Since the 2011 earthquakes, Christchurch has experienced a construction boom in the residential sector. The majority of this activity has taken place in greenfield areas of the city, with the largest growth rates occurring in parts of Wigram and Prestons.

Residential housing construction has been profoundly influenced by the earthquakes. Since 2011, the location and type of housing being built in the city has shifted dramatically.



Key findings

Greenfield vs infill development Fluctuating trend

Following the earthquakes, the amount of net new housing within new greenfield areas has outnumbered that within established infill areas.

2018 marked the first year since the earthquakes that a higher proportion of development took place in infill areas (59%). Further information.

Net new dwellings by location Increasing trendIncreasingTrend

Since the earthquakes, most greenfield development has been located in Wigram, Prestons and Halswell West.

The majority of infill development has occurred centrally within Avon Loop area unit, in Linwood and St Albans East. Further information.

Replacement dwellings by location Increasing trendIncreasingTrend

Since 2011, almost 6500 replacement houses have been built in Christchurch. Further information.

Greenfield and infill development

In 2018, of the City's net new housing consents, 1160 (59%) were located in infill areas, compared with 800 (41%) in greenfield areas.

2018 marked the first year since the 2010-2011 Canterbury Earthquake Series that net new housing development in established infill areas outnumbered development in greenfield areas.

The housing shortage created by the earthquakes resulted in significant land rezoning, and the fast tracking of the release of greenfield sections to accelerate residential development.

In the early 2000s, development was fairly evenly spread between greenfield and infill areas, with slightly more occurring in greenfield areas. Annual development in greenfield areas averaged 55% between 2001 and 2005, compared with 45% for infill areas.

In the late 2000s, slightly more development occurred within infill areas, averaging 56% annually between 2006 and 2010.

Following the earthquakes, the majority of net new residential development was located within greenfield areas, averaging 64% per year between 2011 and 2017. This peaked in 2013, when almost three quarters (73%) was located within greenfield areas. 

The following dashboard shows the number of net new housing across the nine different monitoring sectors in Christchurch. Hover over the monitoring areas in this dashboard to explore the data and better understand how household location has changed since 2000.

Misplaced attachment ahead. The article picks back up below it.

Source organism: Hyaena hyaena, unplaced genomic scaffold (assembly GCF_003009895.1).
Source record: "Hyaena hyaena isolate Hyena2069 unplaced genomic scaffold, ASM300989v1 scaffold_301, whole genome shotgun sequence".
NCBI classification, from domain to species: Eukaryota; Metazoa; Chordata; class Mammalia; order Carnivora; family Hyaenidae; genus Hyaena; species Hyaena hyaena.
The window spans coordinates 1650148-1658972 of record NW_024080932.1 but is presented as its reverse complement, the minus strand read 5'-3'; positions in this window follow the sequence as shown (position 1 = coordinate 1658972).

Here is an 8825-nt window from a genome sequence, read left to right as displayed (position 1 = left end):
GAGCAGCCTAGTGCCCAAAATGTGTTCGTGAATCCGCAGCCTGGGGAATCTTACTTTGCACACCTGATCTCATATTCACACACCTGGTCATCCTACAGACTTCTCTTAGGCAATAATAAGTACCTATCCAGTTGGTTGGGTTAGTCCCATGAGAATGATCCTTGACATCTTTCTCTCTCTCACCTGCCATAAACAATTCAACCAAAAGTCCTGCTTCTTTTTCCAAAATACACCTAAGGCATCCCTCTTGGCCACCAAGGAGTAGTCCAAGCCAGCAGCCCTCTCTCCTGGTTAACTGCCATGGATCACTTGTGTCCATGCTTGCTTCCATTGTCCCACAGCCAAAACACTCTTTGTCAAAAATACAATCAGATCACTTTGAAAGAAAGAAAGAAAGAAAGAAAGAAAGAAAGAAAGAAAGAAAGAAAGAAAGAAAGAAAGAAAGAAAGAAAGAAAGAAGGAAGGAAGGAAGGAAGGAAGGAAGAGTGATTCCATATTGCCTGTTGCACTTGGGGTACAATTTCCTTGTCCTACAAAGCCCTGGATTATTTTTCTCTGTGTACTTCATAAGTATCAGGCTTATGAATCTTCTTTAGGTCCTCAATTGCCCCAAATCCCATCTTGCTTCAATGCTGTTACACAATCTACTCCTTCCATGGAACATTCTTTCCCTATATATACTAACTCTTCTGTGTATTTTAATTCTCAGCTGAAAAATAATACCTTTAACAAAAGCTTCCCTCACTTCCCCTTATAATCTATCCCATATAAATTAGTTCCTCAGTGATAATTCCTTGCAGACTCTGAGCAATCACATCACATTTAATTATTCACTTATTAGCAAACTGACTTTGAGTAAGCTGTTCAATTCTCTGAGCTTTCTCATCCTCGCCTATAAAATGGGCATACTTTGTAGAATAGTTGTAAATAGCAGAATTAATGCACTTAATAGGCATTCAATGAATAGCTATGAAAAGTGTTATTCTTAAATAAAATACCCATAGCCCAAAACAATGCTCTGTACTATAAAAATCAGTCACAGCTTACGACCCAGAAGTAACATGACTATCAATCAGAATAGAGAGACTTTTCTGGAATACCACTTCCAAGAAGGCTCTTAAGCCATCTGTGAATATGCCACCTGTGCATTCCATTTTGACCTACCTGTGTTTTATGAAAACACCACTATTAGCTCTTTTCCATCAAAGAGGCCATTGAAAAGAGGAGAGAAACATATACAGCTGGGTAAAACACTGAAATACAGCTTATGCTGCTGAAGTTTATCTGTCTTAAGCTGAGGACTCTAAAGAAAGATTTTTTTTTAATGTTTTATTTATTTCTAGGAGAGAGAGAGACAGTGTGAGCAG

Location of net new housing

The three area units with the largest amount of net new housing since 2011 are Wigram (2170), Prestons (1470) and Halswell West (1250). All of these area units are located in priority high growth areas in the greenfield areas of the city. 

Although net new growth has not been as strong in infill and central areas compared to greenfield areas, established area units such as Avon Loop (539), Linwood (290) and St Albans East (256) have also experienced strong growth since 2011.

In 2018, the greenfield area unit with the highest amount of net new housing was Wigram, with 210 consents. Prestons area unit was next with 144, followed by Halswell West (86) and Highfield Park (60). 

In 2018, the established infill area unit with the highest amount of net new housing was Upper Riccarton, with 141 consents. This was followed by Avon Loop (90), Middleton (79) and Richmond South (78).

With the development of large scale projects such as the East Frame and Welles Street housing developments, further infill growth (particularly in the Central City) can be expected in the future.

Replacement housing by location

Since 2011, there have been around 6,500 dwellings which have been rebuilt following the earthquakes, which is known as replacement housing.

The geographic distribution of replacement housing by area unit follows a different pattern to net new housing. Coastal and hillside suburbs, along with older suburbs which were established by early settlers, have had the highest amount of rebuilds. Mt Pleasant (264), Rawhiti (259) and St Martins (211) have had the most replacement housing since 2011. 

It is interesting to note that the balance between net new and replacement housing construction in central and infill areas is relatively even, with between 50 to 60% of total housing development in these areas being net new. 

In comparison, the balance between net new and replacement housing shifts noticeably in the greenfield areas. In Wigram, Preston and Halswell West area units, around 80% of the houses being built are net new. This gives a good indication of where the residential growth in Christchurch is currently being focused.  


Further information

Please email for further information.

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